C&A is holding a series of dialogues, published in our newsletter, with leaders in the field around the topic of patent safety. These dialogues are shared with the hope of creating synergy among the work of quality improvement, regulatory compliance and patient safety initiatives. This month we provide an interview featuring Robert Imhoff, CEO of Maryland Patient Safety Center, and C&A CEO, Jill Ryan.
The Maryland Patient Safety Center, in collaboration with C&A, has created an organization-wide patient safety certification program which is currently being piloted in healthcare organizations in the state of Maryland.
Q: Robert, please share with our readers why an organization-wide patient safety certification approach works.
RI: An organization-wide patient safety certification program is all about collaboration, participation and partnership. Typically, in healthcare we have seen organizations work in silos, where staff is directed to work in their respective roles and units. There may be one person responsible to lead all patient safety efforts and perhaps even a patient safety committee, but a team-oriented, top down and bottom up approach to safety is often lacking. We know from research that there is so much to do in the realm of patient safety. Our program is designed to push the envelope, to help organizations get out of the bubble and require people to work together as one unit. In fact, one of our criteria for certification is that 80% of the organization has to work together in a unified approach. We know that patient safety requires all staff at all levels to participate. All aspects of the organization are involved.
Q: Jill, when you hear Robert talk about the tenets of the certification program, how does that tie into your own perspectives on patient safety?
JR: The first thing I tune into is the notion that patient safety is everyone’s responsibility. We can look back as far as Hippocrates and the oath to “do no harm” to see this has been our directive in healthcare for centuries. Yet, we still see wrong site surgeries, suicides in hospitals and patient falls despite the intensive regulatory and accreditation focus on patient safety.
Organizations have not yet gotten to a place of full transparency. Patient safety concepts need to be embraced and championed by Leadership teams. Organizations need to strive for high reliability, to be forward thinking, to not just think about the defect. There needs to be a focus on continual, robust process improvement, efforts to increase patient and family engagement and to enact fair systems of accountability.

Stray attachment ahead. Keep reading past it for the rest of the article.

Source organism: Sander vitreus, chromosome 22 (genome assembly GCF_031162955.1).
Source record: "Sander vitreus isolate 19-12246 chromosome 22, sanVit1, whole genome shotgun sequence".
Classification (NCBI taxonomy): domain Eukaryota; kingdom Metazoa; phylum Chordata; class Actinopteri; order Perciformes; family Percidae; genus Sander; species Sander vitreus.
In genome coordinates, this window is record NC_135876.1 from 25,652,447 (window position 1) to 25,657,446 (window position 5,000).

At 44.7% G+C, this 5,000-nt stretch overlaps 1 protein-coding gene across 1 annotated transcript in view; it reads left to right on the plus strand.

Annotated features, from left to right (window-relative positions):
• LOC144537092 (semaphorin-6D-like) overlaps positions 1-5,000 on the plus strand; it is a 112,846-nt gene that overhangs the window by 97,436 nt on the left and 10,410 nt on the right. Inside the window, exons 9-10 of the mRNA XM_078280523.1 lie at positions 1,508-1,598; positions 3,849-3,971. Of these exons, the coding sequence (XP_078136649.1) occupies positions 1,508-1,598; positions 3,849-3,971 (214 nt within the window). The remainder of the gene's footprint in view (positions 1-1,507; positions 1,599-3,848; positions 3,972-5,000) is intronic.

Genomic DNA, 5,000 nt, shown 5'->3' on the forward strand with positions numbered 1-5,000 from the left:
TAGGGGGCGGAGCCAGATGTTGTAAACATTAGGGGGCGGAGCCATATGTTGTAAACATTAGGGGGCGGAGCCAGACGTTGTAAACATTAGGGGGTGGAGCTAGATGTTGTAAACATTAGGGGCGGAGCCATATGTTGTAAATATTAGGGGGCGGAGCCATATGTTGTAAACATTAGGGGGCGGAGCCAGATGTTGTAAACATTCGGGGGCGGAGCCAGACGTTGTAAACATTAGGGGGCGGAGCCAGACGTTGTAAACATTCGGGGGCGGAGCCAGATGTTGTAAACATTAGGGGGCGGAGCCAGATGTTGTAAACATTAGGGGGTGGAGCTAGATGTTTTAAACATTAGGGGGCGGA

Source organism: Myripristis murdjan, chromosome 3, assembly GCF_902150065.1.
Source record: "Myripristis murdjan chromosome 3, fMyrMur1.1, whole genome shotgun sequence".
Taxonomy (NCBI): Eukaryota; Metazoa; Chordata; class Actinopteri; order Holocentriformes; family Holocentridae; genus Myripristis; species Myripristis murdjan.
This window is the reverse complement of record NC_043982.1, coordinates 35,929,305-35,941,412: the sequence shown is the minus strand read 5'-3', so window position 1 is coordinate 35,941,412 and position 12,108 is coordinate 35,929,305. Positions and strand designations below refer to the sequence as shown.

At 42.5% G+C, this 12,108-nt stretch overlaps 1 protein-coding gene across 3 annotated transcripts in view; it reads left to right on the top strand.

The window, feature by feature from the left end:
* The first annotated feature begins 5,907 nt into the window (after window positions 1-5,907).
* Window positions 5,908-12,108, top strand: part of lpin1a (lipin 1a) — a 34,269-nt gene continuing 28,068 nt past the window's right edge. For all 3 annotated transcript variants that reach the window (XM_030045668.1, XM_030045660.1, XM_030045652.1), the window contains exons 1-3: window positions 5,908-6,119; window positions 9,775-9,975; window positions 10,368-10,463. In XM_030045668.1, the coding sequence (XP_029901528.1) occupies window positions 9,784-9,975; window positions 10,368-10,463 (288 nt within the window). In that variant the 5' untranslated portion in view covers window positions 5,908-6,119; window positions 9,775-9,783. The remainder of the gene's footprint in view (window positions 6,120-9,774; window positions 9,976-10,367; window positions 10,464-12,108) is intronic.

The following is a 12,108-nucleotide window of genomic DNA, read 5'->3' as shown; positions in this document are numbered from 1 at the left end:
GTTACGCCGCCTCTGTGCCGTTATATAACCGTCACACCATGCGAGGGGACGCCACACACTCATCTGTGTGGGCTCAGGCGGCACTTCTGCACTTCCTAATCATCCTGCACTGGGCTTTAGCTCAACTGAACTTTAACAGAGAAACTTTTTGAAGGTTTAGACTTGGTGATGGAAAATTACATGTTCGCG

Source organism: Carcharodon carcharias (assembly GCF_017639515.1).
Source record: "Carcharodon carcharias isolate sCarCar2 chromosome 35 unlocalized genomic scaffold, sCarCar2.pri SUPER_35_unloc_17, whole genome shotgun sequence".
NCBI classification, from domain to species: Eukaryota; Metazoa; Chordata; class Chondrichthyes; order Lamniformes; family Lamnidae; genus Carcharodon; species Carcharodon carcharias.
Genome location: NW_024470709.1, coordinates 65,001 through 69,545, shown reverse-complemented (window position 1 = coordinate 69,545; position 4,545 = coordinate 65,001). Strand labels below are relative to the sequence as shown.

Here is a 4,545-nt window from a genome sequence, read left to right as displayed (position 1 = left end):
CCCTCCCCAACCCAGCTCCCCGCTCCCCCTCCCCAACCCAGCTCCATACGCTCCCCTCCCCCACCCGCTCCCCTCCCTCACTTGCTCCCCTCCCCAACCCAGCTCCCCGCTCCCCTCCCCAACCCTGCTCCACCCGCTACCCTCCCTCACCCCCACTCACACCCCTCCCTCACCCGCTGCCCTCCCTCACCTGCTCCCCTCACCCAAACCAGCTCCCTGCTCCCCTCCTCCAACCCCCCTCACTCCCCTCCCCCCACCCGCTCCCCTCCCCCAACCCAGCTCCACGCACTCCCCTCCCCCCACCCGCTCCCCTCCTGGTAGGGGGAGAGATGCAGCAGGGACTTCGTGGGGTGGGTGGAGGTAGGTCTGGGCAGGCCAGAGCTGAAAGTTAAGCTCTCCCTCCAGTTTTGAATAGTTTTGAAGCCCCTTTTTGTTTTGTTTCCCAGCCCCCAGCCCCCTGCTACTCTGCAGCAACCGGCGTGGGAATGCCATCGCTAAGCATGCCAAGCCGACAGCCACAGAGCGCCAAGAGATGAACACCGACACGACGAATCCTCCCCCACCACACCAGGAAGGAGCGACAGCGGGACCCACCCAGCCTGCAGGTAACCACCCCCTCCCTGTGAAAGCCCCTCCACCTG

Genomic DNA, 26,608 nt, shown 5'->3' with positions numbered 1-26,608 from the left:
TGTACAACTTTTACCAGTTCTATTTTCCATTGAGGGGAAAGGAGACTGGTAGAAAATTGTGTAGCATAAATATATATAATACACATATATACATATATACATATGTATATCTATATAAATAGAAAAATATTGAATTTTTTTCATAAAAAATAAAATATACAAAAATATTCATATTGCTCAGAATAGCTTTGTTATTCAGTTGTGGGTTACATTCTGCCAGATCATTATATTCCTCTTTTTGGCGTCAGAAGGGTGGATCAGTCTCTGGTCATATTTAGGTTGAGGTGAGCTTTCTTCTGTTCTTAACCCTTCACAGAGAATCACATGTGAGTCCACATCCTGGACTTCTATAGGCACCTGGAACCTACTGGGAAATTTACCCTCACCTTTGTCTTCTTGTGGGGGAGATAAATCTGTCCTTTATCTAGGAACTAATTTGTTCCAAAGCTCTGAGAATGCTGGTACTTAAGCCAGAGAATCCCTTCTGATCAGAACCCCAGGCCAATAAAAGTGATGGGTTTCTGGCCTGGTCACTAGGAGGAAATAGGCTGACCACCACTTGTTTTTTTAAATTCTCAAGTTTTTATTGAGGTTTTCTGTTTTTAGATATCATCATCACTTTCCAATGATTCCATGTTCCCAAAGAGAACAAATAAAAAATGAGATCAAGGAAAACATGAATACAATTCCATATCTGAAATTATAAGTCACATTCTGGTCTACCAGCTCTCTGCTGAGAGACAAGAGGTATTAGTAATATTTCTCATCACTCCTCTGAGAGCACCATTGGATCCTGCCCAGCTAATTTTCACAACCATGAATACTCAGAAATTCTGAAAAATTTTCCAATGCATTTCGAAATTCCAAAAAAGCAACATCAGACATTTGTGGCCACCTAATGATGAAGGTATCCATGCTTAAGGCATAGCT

Q: Robert, when thinking about the needs that remain in patient safety, what kinds of results have you seen in your pilots?
RI: Anne Arundel Medical Center (AAMC) was the first organization to enter the pilot and the first to receive organization wide patient safety certification. This organization demonstrated marked results in patient safety measures, but I’ll pick up on one thing Jill mentioned and that is transparency. We know this is a huge need and as it turns out one of AAMC’s biggest successes. AAMC experienced significant increases in their reporting. We saw a 73% increase in near miss reporting from the pre-pilot period to the twelve months post pilot. Unsafe conditioning reporting went up 16%. AAMC has adopted an appreciative inquiry methodology, looking at how strengths can be used to affect areas of need and this, combined with their just culture approach, has contributed greatly to the evolution of their culture of safety. The reporting has increased because staff from all levels of the organization have gotten involved.
Q: Appreciative inquiry allows organizations to learn what the opportunities are in their organization. What are the opportunities to improve patient safety? To improve culture? To address areas of need?
JR: Opportunity is the key word. Often opportunity has been placed in the hands of a select few. With this approach, everyone participates in the identification and mobilization of driving opportunities to measurable actions. Creating culture that is just and transparent – that drives improvement – is paramount. Leadership needs to provide more resources, to create a culture of shared responsibility.
RI: It is a developmental process, not an edict. People have to understand they are part of the process. AAMC deeds matched their words. They were successful in achieving buy-in at all levels.
JR: Processes have to be built and embedded in the organization. Competing priorities cannot knock patient safety out of first place.
RI: It is so important to remember that staff are pre-disposed to helping people. They went into healthcare because they want to help patients, to do the right things, to not contribute to harm. A culture of safety is self-perpetuating, helps put things on the right path. Management has to support and focus on this.
JR: It really must be a leadership priority. Leadership needs to make patient safety an organization priority, a planning priority, a budget priority. It starts and ends with leadership.
RI: If I could impart one thing I derive form the certification program is for organizations to be introspective. To look closely at what they are doing. To recognize that there is always room for improvement. What can we truly do? Not just to improve our dashboard, but to improve our culture, to make patient safety the priority it should be.
JR: We will all benefit if we can look beneath the surface and drive our efforts to benefit our patients and families while setting our employees up for success.
Special thanks to Robert Imhoff for sharing his perspectives with us.
For more information about Maryland Patient Safety Center click here